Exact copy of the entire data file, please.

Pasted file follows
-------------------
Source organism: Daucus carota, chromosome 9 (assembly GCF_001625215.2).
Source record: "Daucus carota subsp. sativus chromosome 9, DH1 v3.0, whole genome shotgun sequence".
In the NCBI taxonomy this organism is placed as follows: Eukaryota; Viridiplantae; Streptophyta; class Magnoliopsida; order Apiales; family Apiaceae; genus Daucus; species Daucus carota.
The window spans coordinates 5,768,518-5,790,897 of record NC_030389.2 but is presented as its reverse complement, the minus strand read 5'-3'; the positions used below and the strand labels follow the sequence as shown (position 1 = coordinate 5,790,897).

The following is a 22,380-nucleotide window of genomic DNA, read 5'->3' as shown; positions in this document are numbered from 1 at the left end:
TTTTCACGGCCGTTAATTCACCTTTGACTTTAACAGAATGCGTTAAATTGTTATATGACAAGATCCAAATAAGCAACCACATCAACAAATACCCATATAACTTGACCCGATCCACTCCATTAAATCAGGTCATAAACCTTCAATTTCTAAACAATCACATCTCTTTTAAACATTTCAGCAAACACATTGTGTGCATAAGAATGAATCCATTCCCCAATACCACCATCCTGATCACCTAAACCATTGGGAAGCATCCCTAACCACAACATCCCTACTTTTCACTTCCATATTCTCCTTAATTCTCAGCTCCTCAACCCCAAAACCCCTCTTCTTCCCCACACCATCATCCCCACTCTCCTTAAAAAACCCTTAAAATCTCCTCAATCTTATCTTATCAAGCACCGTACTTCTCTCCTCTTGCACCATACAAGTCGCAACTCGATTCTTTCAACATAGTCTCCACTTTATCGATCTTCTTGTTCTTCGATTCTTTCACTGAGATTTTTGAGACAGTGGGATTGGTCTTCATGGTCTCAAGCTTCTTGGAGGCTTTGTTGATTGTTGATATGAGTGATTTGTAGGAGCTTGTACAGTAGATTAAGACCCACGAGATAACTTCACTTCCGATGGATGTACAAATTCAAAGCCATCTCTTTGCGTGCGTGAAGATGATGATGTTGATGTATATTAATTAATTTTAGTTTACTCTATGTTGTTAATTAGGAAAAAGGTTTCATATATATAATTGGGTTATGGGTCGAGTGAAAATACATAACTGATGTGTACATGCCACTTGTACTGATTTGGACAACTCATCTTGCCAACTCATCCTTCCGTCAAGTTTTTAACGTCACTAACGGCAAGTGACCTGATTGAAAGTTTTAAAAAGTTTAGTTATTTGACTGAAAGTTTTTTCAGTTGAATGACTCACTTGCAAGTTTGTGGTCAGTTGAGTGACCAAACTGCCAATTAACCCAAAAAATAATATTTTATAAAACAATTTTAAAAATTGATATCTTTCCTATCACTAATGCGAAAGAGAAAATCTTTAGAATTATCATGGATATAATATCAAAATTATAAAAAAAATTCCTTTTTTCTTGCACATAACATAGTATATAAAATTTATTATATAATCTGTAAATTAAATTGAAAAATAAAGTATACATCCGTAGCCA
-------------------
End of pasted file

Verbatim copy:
Source organism: Daucus carota, chromosome 9 (assembly GCF_001625215.2).
Source record: "Daucus carota subsp. sativus chromosome 9, DH1 v3.0, whole genome shotgun sequence".
In the NCBI taxonomy this organism is placed as follows: Eukaryota; Viridiplantae; Streptophyta; class Magnoliopsida; order Apiales; family Apiaceae; genus Daucus; species Daucus carota.
The window spans coordinates 5,768,518-5,790,897 of record NC_030389.2 but is presented as its reverse complement, the minus strand read 5'-3'; the positions used below and the strand labels follow the sequence as shown (position 1 = coordinate 5,790,897).

The following is a 22,380-nucleotide window of genomic DNA, read 5'->3' as shown; positions in this document are numbered from 1 at the left end:
TTTTCACGGCCGTTAATTCACCTTTGACTTTAACAGAATGCGTTAAATTGTTATATGACAAGATCCAAATAAGCAACCACATCAACAAATACCCATATAACTTGACCCGATCCACTCCATTAAATCAGGTCATAAACCTTCAATTTCTAAACAATCACATCTCTTTTAAACATTTCAGCAAACACATTGTGTGCATAAGAATGAATCCATTCCCCAATACCACCATCCTGATCACCTAAACCATTGGGAAGCATCCCTAACCACAACATCCCTACTTTTCACTTCCATATTCTCCTTAATTCTCAGCTCCTCAACCCCAAAACCCCTCTTCTTCCCCACACCATCATCCCCACTCTCCTTAAAAAACCCTTAAAATCTCCTCAATCTTATCTTATCAAGCACCGTACTTCTCTCCTCTTGCACCATACAAGTCGCAACTCGATTCTTTCAACATAGTCTCCACTTTATCGATCTTCTTGTTCTTCGATTCTTTCACTGAGATTTTTGAGACAGTGGGATTGGTCTTCATGGTCTCAAGCTTCTTGGAGGCTTTGTTGATTGTTGATATGAGTGATTTGTAGGAGCTTGTACAGTAGATTAAGACCCACGAGATAACTTCACTTCCGATGGATGTACAAATTCAAAGCCATCTCTTTGCGTGCGTGAAGATGATGATGTTGATGTATATTAATTAATTTTAGTTTACTCTATGTTGTTAATTAGGAAAAAGGTTTCATATATATAATTGGGTTATGGGTCGAGTGAAAATACATAACTGATGTGTACATGCCACTTGTACTGATTTGGACAACTCATCTTGCCAACTCATCCTTCCGTCAAGTTTTTAACGTCACTAACGGCAAGTGACCTGATTGAAAGTTTTAAAAAGTTTAGTTATTTGACTGAAAGTTTTTTCAGTTGAATGACTCACTTGCAAGTTTGTGGTCAGTTGAGTGACCAAACTGCCAATTAACCCAAAAAATAATATTTTATAAAACAATTTTAAAAATTGATATCTTTCCTATCACTAATGCGAAAGAGAAAATCTTTAGAATTATCATGGATATAATATCAAAATTATAAAAAAAATTCCTTTTTTCTTGCACATAACATAGTATATAAAATTTATTATATAATCTGTAAATTAAATTGAAAAATAAAGTATACATCCGTAGCCA